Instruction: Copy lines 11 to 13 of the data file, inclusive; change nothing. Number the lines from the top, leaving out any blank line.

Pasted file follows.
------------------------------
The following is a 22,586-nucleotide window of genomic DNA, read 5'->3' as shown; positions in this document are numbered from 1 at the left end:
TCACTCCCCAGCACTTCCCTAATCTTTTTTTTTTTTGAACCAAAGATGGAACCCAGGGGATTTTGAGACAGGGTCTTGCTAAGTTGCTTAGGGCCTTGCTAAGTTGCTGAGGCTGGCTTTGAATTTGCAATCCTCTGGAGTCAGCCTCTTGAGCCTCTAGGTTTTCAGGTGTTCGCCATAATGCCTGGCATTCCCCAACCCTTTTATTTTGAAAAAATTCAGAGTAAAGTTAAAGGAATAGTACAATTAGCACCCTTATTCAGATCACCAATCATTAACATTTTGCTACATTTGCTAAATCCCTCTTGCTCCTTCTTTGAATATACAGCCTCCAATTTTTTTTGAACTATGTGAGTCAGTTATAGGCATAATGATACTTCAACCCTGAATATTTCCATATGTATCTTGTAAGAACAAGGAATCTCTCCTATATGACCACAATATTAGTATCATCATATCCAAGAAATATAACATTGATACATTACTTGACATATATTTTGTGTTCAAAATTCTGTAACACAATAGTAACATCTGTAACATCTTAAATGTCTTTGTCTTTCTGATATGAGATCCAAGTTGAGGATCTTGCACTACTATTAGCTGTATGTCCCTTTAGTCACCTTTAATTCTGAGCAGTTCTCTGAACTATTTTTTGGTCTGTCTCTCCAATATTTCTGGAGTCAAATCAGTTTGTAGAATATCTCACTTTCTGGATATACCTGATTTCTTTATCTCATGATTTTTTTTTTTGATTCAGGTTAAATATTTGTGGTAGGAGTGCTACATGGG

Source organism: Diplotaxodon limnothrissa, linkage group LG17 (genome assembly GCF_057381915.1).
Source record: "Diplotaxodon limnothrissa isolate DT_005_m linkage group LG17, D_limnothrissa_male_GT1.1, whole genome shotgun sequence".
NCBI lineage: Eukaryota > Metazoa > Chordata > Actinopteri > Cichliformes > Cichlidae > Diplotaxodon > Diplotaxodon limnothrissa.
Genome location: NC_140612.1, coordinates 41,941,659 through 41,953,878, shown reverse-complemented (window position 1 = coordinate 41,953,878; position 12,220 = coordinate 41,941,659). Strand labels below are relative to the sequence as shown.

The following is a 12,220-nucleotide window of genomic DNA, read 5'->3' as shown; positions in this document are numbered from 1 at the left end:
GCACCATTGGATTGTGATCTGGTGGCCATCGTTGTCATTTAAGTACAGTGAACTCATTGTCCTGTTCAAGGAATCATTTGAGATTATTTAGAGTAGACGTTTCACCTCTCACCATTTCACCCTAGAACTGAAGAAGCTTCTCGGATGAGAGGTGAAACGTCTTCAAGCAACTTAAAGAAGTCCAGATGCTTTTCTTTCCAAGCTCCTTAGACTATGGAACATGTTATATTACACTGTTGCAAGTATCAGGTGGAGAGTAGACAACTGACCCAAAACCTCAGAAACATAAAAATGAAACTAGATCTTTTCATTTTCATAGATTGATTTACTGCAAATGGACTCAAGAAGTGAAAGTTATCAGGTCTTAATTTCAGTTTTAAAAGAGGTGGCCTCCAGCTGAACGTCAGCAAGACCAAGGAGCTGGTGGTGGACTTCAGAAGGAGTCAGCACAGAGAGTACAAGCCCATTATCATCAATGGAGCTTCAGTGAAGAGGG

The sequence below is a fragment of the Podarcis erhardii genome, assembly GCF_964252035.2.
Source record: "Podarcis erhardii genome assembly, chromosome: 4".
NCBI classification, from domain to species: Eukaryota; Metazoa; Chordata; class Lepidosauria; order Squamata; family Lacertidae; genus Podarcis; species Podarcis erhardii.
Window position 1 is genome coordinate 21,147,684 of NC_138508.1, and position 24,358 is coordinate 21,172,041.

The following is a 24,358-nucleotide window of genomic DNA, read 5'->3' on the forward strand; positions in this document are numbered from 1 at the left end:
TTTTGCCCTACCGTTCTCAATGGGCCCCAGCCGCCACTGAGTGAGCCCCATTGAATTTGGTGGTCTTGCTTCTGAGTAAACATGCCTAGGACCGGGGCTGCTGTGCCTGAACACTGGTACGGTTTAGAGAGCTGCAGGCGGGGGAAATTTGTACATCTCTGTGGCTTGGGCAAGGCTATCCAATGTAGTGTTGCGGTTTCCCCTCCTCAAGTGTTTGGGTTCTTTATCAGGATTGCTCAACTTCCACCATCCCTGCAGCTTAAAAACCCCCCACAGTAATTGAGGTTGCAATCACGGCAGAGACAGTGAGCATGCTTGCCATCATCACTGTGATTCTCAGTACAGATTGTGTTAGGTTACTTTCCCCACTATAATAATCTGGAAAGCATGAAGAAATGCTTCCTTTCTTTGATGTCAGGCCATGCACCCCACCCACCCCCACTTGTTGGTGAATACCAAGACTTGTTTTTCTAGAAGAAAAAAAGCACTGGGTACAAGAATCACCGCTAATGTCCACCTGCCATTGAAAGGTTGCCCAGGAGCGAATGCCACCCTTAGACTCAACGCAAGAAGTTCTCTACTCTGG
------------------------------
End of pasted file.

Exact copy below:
NCBI classification, from domain to species: Eukaryota; Metazoa; Chordata; class Lepidosauria; order Squamata; family Lacertidae; genus Podarcis; species Podarcis erhardii.
Window position 1 is genome coordinate 21,147,684 of NC_138508.1, and position 24,358 is coordinate 21,172,041.

The following is a 24,358-nucleotide window of genomic DNA, read 5'->3' on the forward strand; positions in this document are numbered from 1 at the left end: